Celebrities all over the world have become priority targets for cybercriminals, who take advantage of public figures’ meager security risks and data protection for mobile devices knowledge to compromise sensitive information for their own benefit.
This seems to be the case in South Korea, where recent reports claim that Samsung Galaxy smartphones from many celebrities have been hacked. Attackers threaten victims with revealing their private information (contacts, photos, videos, conversations) if they do not receive a ransom.
Apparently the hackers managed to compromise Samsung’s cloud storage to extract confidential information and extort the victim, demanding ransoms of between 50 million South Korean won (over $40k USD) and one billion won ($850k USD). In addition, researchers on data protection methods were able to gather evidence on the attacks, including some leaked confidential files.
Local media claim that the celebrity list is extensive, although the names of those affected by this scam are reserved. However, they claim that the list includes popular actors and actresses, singers, film directors, celebrated chefs, among others, even claim that a young South Korean singer was the victim of this attack and paid the hackers a large sum of money to safeguard your information.
One of the initial reports on the incident identifies actor Zhu Zhenmo as one of the first victims of this extortion campaign; by not responding to threats from hackers, the actor’s private conversations were exposed on the Internet. Data protection specialists believe that public figures are more likely to fall into this kind of blackmail, as they prefer to pay hackers than to expose themselves to public scandals due to the leaking of their private files.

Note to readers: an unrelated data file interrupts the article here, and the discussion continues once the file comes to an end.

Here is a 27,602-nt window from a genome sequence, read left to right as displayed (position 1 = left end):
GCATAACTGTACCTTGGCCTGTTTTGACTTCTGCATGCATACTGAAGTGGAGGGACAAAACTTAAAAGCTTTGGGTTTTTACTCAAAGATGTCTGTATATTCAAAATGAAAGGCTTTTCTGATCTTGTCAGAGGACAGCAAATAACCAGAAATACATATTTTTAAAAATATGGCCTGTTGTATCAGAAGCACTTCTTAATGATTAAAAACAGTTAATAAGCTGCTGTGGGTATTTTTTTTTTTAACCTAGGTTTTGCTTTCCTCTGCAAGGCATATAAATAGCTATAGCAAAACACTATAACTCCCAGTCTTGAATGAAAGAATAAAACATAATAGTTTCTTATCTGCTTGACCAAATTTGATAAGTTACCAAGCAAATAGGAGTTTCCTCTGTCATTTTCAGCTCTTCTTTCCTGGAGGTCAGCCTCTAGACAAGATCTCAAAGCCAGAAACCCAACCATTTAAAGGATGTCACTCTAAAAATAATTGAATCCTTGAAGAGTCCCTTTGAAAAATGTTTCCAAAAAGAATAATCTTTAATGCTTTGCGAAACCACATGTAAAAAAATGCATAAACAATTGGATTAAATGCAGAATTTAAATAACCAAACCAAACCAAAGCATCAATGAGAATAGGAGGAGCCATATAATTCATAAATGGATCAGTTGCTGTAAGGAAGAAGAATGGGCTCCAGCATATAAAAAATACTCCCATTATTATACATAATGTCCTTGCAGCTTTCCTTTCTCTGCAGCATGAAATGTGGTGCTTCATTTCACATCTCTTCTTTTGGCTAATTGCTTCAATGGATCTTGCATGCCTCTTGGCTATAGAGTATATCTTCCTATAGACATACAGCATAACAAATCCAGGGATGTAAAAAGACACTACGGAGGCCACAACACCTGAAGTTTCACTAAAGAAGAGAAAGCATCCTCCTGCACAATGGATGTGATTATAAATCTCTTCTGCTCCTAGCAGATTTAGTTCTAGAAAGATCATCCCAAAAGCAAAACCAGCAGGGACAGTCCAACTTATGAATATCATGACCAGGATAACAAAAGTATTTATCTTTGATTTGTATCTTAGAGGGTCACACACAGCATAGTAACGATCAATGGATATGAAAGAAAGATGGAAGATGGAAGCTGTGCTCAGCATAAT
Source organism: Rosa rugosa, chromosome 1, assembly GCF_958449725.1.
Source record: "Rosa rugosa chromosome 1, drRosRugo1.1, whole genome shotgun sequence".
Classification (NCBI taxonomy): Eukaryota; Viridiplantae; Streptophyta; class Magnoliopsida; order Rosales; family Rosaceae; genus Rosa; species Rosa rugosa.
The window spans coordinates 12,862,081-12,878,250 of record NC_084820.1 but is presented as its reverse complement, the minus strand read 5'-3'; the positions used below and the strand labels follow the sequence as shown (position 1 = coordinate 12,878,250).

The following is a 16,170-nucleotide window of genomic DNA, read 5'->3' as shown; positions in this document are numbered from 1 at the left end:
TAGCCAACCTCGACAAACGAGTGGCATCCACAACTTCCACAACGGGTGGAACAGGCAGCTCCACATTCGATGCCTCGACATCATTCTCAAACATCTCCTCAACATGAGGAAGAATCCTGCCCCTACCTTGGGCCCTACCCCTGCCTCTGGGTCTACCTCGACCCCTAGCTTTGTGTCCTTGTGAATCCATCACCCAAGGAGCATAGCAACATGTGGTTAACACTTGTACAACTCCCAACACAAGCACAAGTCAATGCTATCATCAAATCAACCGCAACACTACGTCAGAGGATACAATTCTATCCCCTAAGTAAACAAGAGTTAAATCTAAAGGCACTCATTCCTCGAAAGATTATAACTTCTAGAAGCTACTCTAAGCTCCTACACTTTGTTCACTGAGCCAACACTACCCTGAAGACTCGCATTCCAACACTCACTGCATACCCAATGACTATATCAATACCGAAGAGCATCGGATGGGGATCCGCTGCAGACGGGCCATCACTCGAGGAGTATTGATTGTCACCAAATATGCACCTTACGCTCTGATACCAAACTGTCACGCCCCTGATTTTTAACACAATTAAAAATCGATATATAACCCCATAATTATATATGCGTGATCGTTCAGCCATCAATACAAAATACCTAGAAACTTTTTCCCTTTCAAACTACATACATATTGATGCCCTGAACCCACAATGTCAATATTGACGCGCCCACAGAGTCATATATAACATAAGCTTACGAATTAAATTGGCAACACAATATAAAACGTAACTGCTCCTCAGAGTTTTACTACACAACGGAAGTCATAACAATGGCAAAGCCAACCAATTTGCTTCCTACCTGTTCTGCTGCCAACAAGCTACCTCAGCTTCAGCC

Recently the International Institute of Cyber Security (IICS) reported a potential spyware developed by the Chinese company Qihoo 360 present in the latest Samsung Galaxy models marketed in Asia, so it would be worth while the company review its security standards in the face of the possible presence of a vulnerability exploited by threat actors to steal information and expose users of these devices.
He is a well-known expert in mobile security and malware analysis. He studied Computer Science at NYU and started working as a cyber security analyst in 2003. He is actively working as an anti-malware expert. He also worked for security companies like Kaspersky Lab. His everyday job includes researching about new malware and cyber security incidents. Also he has deep level of knowledge in mobile security and mobile vulnerabilities.